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Thursday, April 4, 2013
Another Successful Quality Seminar
Another Successful Quality Seminar
In Canada we have a variety of medical laboratorian organizations whose primary function is to bring people together for an annual meeting. For microbiology technologists, scientists, and physicians the predominant organization is known as the Canadian Association for Clinical Microbiology and Infectious Disease, which is abbreviated as CACMID. To some the word CACMID brings to mind hacking and gagging, not in a polite way. The organization has been around and active since 1974.
In 1994, I proposed to create a side seminar to highlight the interests and activities of Canadian microbiology oriented Proficiency Testing programs. It turned out to be pleasantly successful, and there was a thought that we should do it again. Well we did, again and again, and yesterday we did it again, for the 20th time.
With the probable exception of the annual conference of the American Society for Quality, I would not be surprised if our 20 year run is the longest run of conferences dedicated solely to Quality in any industry. If someone knows of another series or other series, I would be interested in hearing.
Over the years both the hosting organization and the Quality seminar meeting has evolved. Now there are two hosting organizations CACMID and AMMI-Canada (the Canadian Society for Infectious Diseases and Medical Microbiology). The Quality seminar has moved from its focus exclusively microbiology and PT. Over the years we have high-lighted accreditation, standards development, Quality education, and suppliers; in essence we have covered the spectrum of Quality and the collective group of Quality Partners.
This year was another evolution as we focused on a variety of laboratory Quality tools. One speaker was a clinical chemist who gave a very interesting discussion of Six Sigma calculations and how they can be used to describe and monitor error in the medical laboratory, not only with respect to quantitative assays but also for qualitative ones. In the medical laboratory we see six sigma as a valuable shorthand that can reduce very complex numbers to very small and simple numbers. This is very analogous to pH as a measure of hydrogen concentration or logarithms for that reduce 1,000,000,000 down to 109. Already we hear laboratory folks talking about having an error rate around 4 (meaning an error rate around 0.5%) so we know that the shorthand is taking hold.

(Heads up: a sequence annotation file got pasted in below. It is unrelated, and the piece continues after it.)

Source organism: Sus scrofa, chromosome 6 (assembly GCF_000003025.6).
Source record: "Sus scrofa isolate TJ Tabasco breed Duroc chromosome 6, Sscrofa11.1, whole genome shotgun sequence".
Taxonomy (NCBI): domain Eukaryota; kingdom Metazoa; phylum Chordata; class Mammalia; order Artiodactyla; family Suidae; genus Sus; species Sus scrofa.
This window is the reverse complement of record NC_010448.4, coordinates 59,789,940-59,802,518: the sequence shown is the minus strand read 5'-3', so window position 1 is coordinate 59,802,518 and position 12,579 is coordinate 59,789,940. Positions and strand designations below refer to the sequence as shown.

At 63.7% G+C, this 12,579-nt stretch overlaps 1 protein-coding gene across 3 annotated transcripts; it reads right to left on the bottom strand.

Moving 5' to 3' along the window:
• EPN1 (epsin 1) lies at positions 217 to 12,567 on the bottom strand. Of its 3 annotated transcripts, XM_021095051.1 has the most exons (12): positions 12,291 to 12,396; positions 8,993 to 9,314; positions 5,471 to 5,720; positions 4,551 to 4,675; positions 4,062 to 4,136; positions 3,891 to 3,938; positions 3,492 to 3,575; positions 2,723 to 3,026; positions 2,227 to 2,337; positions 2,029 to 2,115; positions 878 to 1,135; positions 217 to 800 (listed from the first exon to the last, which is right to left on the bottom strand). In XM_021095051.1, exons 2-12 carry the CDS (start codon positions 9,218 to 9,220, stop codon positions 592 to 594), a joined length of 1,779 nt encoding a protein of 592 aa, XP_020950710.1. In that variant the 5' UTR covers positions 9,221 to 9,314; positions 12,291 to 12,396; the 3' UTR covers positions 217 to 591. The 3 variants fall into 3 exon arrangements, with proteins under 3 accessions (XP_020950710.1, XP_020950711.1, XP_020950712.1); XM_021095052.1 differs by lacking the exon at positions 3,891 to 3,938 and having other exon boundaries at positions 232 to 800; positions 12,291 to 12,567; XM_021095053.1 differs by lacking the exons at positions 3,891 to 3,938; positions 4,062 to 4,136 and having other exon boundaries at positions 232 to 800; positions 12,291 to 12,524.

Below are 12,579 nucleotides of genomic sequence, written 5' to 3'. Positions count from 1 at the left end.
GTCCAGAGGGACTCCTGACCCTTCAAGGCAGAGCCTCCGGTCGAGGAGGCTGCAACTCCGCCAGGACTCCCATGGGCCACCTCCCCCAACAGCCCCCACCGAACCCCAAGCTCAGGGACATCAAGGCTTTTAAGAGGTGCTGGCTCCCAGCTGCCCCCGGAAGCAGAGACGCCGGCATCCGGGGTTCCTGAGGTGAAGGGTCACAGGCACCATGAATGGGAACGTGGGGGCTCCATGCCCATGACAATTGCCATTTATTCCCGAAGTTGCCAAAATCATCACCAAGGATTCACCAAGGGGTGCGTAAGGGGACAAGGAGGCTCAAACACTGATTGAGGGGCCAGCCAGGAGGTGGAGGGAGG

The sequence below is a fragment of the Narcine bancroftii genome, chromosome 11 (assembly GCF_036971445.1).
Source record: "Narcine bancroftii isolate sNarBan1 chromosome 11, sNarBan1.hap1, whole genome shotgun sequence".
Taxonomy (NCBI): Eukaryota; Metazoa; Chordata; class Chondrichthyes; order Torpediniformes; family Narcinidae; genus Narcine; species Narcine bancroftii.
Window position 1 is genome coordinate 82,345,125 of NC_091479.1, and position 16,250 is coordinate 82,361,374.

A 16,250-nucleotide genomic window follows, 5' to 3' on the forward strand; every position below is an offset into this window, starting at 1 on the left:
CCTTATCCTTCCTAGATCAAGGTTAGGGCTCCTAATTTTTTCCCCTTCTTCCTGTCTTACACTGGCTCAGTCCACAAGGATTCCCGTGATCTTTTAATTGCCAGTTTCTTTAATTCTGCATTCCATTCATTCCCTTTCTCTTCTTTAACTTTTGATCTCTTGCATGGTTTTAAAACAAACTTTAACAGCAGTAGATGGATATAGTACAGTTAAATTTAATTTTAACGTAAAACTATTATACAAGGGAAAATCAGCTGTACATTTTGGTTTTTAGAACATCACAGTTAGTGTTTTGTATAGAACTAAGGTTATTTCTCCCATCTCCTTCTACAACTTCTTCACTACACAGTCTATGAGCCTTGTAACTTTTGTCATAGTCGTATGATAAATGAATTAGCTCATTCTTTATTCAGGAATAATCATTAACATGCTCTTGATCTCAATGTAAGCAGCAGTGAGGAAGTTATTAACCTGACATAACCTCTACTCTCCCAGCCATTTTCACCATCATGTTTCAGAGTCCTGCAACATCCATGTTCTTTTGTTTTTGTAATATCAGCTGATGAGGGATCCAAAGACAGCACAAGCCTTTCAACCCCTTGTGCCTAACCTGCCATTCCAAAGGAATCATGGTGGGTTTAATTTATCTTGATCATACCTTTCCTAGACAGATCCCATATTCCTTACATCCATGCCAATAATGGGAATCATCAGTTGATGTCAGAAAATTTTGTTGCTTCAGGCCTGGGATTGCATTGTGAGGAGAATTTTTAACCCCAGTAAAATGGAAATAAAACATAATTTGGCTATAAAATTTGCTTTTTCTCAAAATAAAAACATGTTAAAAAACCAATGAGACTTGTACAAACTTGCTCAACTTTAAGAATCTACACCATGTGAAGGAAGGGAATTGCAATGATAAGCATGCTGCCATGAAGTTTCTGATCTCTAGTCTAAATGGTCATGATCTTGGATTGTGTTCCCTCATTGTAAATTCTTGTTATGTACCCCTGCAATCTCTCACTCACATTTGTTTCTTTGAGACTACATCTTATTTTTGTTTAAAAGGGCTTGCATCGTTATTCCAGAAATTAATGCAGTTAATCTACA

The second talk was one to which I am very committed. In North America jurisdictions are falling over themselves consolidating many laboratories into 1 mega-laboratory; very financially efficient, but maybe questionable on effectiveness. An adage in healthcare has long been “closer to home” meaning that the facility near you knows you as a person while the mega-lab doesn’t know much other than you as a number and a vial of blood. Our second speaker was talking about implementing Quality into a laboratory in a small town hospital. It we can keep these smaller facilities up-to-date and up-to-Quality, we extend and enrich their value far greater than shipping samples down the road to the big house.
The third presentation was on another subject that I enjoy; implementing internal audits in new formats that increase interest and attention and focus and knowledge. It moves audits from the section called “mundane and boring” to “interesting and fun”. Sara (the presenter) did a great job of conveying enthusiasm.
The fourth presentation was on a better way to look at Risk as it applies to decision making in the medical laboratory. I have previously written in this blog about Risk and Uncertainty and Severity-Occurrence as a value monitoring tool. This was my first time to do a live presentation on the subject of Risk. I was pleased at how well it went, but it still has opportunities and potential for improvement.
For those interested we have posted 3 of the 4 presentations at www.POLQM.ca for public
One of the presentations is going through a review, because the spectre of copyright infringement has been raised. I suspect it is more speculation than fact, but we are checking it out rather than facing off problems. It likely will appear next week.
So with another successful meeting under our belt, some decisions are being made about what happens next. Personally I have to do a motivation check after every seminar these days. The process of getting new and fresh speakers is getting tougher. But at the moment, I am pleased with 20, but now we are thinking of shooting for 25.
Time will tell.